Wednesday, May 2, 2007

More NIMBYism in the Panhandle

Today's San Francisco Examiner has an article on the latest struggle between those who want to create public arts and civic events, and those who are worried, worried, worried about "crowds," "noise," and "trash." In this case members of the Black Rock Arts Foundation's ScrapEden project want to create a temporary (important word, that) 30 foot wide, 18 foot tall bandshell made out of "used car hoods, computer circuit panels and plastic water bottles." The bandshell will be in place from June 1 until September 15, and will be used on a daily basis, from noon until dusk, for events like puppet shows and acoustic performances that are expected to draw "crowds" of about 25 people. The project has the support of the Recreation and Park Department, as well as Supervisor Ross Mirakami, whose district includes the Panhandle. So what are the objections from the neighbors?
“The noise factor is definitely a deterrent for anyone in the neighborhood,” said Maureen Murphy, who lives on Oak Street. “Although they said there would be no amplification, any time you construct any sort of a band shell … Things start out with the best intentions, but things get out of hand.
Wow, that's really a reasoned response - "but things get out of hand." I'm terrified of what might happen after a group of toddlers gets all riled up by a puppet show in the middle of the day. Ms. Murphy is also concerned about "safety," since the Panhandle is in a strip between two major streets, but if that's the case, maybe we should also ban dog walking, frisbee playing, and jogging, since you never know when any of those activities might take someone out in the street in a non-crosswalk area. She's also worried about trash - man, those crowds of kids and folkies really know how to mess up a place. Another neighbor feels that the Panhandle is too small an area for an 18 by 25 foot band shell, so she suggests putting it in Sharon Meadows, a space in the middle of Golden Gate Park that would completely dwarf the structure and take it away from serving those people who live in the Panhandle area.

In short, it looks like these people decided to just be reactionary against anything that might possibly, in some small way, for some short period of time, impinge on their concept of their neighborhood (and, no doubt, their property values). So instead of coming up with real reasons for why this should not be allowed, they're grasping at straws and trying to concoct worst-case scenarios. Let's hope that the Board of Supervisors is a little bit more rationale in making decisions about this.


Anonymous said...

It's pretty optimistic (to put it kindly) to think it will really be all quiet things like puppet shows and poetry readings. There's been no naming of any specific performers and no real limits in place. They "anticipate" these kinds of performances, they "expect" only that many people at each performance, and so forth. Not encouraging. And even if it was to be things like kids' plays and puppet shows all day, so what? Kids sure do have the ability to trash up a place, so even if it is all puppet shows and nursery rhyme readings, there will still be litter. Lots of it. As for safety, I think the woman quoted meant more along the lines of people hiding out/sleeping in and around the bandshell at night. It's a very valid point, too. A few people already sleep in that park; this is just going to provide shelter for them and who-knows-how-many others. Bottom line: the area in question is a neighborhood park, already heavily used by residents in the immediate vicinity - for walking, jogging, biking, playing with dogs and children, picnicing, tai chi, and much more, and this will infringe on the ability of current daily users of the space to continue to enjoy the park as they currently do. Three and a half months is far too long to impose something like this daily on a small quiet residential neighborhood. The bandshell would be a great thing to see in the appropriate location. It has merit, but the Panhandle is The Wrong Place for it. Many nearby alternative locations exist that are not in such extreme proximity to people's homes. The bandshell should be installed in one of those alternative, more suitable locations. It's really that simple.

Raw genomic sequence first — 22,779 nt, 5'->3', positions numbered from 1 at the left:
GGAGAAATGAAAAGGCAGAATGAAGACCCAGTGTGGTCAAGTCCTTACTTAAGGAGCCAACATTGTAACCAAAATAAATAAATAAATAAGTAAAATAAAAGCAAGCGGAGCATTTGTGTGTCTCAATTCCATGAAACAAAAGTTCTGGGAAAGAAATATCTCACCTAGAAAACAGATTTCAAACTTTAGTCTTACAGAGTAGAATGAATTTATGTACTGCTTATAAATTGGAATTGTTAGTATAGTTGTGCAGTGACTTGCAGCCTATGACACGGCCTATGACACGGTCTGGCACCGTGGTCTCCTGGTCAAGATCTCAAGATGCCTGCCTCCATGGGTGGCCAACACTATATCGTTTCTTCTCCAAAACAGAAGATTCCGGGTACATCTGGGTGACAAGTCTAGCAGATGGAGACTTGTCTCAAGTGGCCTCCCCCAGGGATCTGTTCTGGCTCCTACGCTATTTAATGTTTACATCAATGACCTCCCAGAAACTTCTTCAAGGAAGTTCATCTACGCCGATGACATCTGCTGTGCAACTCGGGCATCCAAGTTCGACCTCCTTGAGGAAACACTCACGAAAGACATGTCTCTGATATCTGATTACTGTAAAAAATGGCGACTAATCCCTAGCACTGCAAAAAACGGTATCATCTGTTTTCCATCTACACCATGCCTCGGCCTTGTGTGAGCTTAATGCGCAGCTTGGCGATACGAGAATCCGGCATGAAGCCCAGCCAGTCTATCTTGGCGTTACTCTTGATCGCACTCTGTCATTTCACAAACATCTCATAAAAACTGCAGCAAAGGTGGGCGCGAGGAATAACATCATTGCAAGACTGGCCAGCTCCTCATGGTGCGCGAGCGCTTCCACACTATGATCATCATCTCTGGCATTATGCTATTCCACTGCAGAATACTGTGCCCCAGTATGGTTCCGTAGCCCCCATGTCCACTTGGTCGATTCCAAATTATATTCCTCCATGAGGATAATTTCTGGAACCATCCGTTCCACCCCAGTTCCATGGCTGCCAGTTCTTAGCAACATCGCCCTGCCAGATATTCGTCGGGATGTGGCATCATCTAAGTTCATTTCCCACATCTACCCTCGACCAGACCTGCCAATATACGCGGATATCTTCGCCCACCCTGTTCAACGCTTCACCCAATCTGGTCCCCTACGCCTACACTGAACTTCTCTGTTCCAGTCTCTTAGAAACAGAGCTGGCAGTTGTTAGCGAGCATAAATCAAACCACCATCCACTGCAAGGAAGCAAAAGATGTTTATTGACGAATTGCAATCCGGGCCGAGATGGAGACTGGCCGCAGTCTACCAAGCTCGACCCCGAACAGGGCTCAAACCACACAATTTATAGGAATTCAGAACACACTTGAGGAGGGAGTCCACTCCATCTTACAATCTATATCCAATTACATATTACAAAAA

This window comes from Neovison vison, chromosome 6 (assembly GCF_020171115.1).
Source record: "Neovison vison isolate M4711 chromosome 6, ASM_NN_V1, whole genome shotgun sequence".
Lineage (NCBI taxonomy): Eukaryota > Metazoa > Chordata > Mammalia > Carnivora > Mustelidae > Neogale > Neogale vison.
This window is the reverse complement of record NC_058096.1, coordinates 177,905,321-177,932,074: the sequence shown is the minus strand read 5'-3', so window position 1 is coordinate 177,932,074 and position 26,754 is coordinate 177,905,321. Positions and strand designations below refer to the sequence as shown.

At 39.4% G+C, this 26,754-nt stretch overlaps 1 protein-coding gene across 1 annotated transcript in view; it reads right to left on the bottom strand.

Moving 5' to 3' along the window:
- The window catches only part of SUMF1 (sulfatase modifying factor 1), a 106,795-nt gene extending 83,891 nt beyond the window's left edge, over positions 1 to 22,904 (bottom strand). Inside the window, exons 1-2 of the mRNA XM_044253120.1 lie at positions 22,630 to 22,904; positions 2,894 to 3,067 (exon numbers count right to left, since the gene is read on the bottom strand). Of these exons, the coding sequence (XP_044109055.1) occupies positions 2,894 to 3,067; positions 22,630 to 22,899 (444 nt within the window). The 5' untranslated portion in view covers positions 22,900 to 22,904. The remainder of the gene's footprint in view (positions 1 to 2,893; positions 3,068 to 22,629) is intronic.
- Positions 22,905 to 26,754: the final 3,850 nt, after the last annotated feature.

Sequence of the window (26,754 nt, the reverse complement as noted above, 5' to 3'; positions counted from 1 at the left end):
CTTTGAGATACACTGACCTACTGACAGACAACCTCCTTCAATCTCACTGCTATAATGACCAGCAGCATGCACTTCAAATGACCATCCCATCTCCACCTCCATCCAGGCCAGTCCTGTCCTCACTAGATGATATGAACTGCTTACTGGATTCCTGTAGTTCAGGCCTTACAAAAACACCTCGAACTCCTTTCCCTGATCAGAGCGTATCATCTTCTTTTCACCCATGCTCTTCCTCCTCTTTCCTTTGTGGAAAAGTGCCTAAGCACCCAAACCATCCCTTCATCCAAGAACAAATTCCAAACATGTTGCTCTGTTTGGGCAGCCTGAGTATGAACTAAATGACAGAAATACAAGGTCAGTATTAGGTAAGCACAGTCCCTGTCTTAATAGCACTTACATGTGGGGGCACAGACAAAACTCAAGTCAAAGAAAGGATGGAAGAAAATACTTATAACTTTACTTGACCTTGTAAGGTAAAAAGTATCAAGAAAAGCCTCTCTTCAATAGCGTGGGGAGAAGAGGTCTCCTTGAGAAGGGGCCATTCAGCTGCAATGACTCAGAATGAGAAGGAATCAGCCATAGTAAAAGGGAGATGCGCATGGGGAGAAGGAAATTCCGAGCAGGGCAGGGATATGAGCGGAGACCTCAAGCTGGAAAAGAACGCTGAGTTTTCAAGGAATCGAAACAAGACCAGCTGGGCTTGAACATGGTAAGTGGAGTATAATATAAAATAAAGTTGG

The Jaded Gay DJ said...

I think that my optimistic assumptions are just as valid as your pessimistic ones. The points you raise would be valid if you had any solid evidence to support them, but there just isn't any. I'm sure the Rec and Parks department will have methods to institute controls over things like litter, who will be scheduled to perform, and general monitoring of the area. Instead of assuming things will go badly and using those assumptions as the basis for opposition, why not instead take these concerns to the appropriate authorities, work with them to see that they are addressed, and then let it go for a trial of three months to see how it works out? My basic problem with all of this is that for cities to evolve, there must be room for experimentation, and too many people in San Francisco seem to want things to remain exactly the way they are. It reminds me too much of the attitude that prevailed in rural Virginia where I grew up, and I've seen how things have turned out there. I don't want to see my adopted city go the same way as the town of my birth.

Anonymous said...

Let me guess the first anon poster = Ms. Murphy or some other loudmouth whiny vocal minority who ruins things for the silent complacent majority?